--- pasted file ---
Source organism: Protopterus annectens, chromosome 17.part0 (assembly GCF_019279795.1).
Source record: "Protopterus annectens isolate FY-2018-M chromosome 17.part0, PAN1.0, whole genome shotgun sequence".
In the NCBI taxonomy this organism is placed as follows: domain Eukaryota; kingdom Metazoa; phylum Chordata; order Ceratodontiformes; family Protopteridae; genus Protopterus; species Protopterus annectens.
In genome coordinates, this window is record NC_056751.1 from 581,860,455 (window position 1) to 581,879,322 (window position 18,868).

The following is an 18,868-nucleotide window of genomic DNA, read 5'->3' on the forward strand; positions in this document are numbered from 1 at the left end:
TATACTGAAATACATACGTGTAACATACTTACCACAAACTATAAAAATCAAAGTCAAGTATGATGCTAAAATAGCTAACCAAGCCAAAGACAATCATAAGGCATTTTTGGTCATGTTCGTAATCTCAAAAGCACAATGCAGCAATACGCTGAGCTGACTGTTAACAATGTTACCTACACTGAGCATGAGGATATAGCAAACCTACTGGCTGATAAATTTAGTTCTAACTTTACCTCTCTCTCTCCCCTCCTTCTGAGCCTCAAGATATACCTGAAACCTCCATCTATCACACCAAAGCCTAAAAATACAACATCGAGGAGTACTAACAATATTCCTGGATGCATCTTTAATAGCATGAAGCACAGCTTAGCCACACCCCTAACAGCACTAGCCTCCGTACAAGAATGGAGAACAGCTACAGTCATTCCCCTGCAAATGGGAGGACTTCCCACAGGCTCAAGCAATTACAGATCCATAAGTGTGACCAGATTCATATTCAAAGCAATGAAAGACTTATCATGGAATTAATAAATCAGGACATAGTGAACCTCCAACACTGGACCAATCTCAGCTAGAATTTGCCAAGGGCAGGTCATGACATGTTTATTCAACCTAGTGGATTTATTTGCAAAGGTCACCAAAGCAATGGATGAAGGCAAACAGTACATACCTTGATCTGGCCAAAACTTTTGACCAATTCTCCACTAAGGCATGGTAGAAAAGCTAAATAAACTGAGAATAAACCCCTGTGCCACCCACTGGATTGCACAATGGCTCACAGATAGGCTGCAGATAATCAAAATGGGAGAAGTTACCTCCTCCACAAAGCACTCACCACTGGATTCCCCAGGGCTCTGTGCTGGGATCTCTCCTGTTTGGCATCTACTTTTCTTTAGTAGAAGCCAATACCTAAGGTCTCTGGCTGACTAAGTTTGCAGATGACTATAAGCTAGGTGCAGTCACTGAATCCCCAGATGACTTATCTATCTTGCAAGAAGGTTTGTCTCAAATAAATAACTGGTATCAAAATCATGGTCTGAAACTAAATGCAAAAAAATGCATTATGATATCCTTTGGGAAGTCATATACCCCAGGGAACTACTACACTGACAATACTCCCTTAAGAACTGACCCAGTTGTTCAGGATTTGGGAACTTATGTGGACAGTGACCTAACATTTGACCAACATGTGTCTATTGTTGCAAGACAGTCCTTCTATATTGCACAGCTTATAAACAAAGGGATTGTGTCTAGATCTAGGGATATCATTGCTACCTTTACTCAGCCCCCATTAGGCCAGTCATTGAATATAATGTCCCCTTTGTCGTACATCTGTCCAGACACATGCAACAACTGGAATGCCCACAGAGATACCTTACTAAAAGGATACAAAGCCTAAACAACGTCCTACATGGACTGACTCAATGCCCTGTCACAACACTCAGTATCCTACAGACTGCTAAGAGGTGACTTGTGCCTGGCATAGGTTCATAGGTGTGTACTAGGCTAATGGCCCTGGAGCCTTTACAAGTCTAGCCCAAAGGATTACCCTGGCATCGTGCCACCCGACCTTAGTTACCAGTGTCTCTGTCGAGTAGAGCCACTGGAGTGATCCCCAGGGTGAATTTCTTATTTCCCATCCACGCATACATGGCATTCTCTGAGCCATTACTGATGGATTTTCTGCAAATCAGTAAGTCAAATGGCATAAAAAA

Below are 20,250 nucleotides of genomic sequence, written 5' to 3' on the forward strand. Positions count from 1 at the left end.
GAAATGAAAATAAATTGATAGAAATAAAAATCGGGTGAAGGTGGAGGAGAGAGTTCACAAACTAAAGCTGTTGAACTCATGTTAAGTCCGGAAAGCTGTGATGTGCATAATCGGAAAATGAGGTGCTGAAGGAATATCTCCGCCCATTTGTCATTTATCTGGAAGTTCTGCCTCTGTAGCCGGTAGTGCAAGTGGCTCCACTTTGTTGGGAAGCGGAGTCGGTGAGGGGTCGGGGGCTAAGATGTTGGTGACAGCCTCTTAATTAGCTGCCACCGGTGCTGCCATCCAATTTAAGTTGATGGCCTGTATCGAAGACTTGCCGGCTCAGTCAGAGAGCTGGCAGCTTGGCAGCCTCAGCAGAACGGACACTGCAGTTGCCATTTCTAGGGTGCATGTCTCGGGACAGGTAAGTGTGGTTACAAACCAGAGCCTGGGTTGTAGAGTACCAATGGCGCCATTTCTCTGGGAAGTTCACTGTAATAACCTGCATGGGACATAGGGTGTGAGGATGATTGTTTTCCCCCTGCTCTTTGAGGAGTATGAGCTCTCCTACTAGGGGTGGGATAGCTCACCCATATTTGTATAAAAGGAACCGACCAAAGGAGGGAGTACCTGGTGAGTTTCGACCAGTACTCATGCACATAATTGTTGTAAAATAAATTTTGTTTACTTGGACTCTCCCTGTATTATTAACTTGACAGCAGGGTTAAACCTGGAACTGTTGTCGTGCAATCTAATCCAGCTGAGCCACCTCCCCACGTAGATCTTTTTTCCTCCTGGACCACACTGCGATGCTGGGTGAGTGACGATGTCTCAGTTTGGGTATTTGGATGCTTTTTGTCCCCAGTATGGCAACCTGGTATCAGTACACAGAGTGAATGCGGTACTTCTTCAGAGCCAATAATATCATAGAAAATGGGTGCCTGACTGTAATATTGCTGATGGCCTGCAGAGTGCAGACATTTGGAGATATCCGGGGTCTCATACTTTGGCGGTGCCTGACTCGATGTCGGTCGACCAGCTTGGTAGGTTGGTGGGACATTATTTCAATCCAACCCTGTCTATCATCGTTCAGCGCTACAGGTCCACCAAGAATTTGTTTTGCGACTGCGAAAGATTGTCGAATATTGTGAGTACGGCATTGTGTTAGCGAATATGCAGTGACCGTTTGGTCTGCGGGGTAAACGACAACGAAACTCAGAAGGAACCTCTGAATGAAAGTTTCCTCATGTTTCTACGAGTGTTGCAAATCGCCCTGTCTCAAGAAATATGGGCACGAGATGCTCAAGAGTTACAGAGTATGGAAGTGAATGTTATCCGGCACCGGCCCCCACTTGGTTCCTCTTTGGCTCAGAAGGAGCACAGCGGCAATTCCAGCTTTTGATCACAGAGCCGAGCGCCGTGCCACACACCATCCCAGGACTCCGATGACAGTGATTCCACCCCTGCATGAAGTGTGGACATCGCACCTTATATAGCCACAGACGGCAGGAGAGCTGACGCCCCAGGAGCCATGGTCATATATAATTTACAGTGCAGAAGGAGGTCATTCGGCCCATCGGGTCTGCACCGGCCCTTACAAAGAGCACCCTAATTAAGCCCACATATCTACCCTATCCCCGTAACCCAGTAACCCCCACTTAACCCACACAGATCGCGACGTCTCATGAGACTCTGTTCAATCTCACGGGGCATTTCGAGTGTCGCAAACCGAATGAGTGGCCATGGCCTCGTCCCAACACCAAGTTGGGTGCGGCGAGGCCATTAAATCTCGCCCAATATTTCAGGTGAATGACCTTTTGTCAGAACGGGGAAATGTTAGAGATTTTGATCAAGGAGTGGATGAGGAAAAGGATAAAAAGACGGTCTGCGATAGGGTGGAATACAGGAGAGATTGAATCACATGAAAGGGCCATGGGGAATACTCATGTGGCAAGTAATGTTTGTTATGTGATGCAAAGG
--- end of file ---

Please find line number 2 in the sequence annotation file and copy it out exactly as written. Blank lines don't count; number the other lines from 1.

Source record: "Protopterus annectens isolate FY-2018-M chromosome 17.part0, PAN1.0, whole genome shotgun sequence".